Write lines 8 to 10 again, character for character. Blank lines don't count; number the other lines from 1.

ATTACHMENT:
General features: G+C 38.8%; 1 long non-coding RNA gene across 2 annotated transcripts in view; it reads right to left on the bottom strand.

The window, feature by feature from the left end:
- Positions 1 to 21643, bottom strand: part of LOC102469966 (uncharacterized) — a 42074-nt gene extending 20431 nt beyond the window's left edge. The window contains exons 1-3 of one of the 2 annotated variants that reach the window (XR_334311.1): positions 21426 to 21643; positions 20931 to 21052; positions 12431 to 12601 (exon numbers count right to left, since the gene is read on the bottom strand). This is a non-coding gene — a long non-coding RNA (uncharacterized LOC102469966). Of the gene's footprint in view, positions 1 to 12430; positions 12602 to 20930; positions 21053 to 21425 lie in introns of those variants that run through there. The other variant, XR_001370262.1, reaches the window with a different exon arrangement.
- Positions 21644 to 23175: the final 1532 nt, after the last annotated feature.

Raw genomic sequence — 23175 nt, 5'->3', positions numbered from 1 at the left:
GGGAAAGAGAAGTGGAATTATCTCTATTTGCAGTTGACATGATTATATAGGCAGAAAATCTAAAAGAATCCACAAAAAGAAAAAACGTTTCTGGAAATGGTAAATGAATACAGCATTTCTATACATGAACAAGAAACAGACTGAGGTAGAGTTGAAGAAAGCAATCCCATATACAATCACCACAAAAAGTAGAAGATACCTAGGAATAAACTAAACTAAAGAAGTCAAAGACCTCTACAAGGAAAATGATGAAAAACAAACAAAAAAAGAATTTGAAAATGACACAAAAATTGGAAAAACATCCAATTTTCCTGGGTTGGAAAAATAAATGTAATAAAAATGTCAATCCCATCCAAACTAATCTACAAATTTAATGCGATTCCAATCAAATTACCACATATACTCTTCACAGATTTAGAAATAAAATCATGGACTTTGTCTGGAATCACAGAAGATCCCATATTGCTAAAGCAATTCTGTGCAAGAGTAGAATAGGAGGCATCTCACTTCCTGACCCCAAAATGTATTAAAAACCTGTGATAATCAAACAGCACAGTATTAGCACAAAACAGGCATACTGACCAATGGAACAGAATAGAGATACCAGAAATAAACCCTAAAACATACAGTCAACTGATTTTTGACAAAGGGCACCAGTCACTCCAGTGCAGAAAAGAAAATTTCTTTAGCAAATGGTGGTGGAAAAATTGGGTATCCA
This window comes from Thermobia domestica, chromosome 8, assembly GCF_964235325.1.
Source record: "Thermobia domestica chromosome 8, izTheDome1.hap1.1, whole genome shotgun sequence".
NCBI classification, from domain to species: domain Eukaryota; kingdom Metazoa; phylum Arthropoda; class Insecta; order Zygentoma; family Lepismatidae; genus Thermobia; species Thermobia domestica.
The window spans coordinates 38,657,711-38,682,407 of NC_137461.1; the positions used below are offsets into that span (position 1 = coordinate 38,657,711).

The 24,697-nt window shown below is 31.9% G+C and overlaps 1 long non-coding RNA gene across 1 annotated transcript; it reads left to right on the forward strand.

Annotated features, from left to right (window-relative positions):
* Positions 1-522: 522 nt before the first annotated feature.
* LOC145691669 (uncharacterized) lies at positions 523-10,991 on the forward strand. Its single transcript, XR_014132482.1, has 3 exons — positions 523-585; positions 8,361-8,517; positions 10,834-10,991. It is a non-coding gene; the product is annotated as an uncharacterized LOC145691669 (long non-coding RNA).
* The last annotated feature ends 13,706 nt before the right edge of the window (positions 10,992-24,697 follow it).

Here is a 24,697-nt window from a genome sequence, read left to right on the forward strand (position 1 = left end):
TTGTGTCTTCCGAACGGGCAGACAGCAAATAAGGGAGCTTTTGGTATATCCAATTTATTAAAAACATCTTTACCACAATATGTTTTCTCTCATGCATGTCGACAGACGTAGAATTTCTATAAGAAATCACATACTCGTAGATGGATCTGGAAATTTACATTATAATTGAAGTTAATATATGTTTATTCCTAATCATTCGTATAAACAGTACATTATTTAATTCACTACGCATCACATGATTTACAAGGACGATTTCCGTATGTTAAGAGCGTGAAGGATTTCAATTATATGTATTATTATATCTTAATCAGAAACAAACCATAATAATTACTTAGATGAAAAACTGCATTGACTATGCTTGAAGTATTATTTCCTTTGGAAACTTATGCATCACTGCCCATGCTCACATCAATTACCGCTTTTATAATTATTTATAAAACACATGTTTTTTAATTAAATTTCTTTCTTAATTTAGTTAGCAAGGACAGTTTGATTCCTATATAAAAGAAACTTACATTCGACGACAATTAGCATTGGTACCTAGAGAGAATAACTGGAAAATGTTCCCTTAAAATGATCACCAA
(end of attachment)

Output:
Source record: "Thermobia domestica chromosome 8, izTheDome1.hap1.1, whole genome shotgun sequence".
NCBI classification, from domain to species: domain Eukaryota; kingdom Metazoa; phylum Arthropoda; class Insecta; order Zygentoma; family Lepismatidae; genus Thermobia; species Thermobia domestica.
The window spans coordinates 38,657,711-38,682,407 of NC_137461.1; the positions used below are offsets into that span (position 1 = coordinate 38,657,711).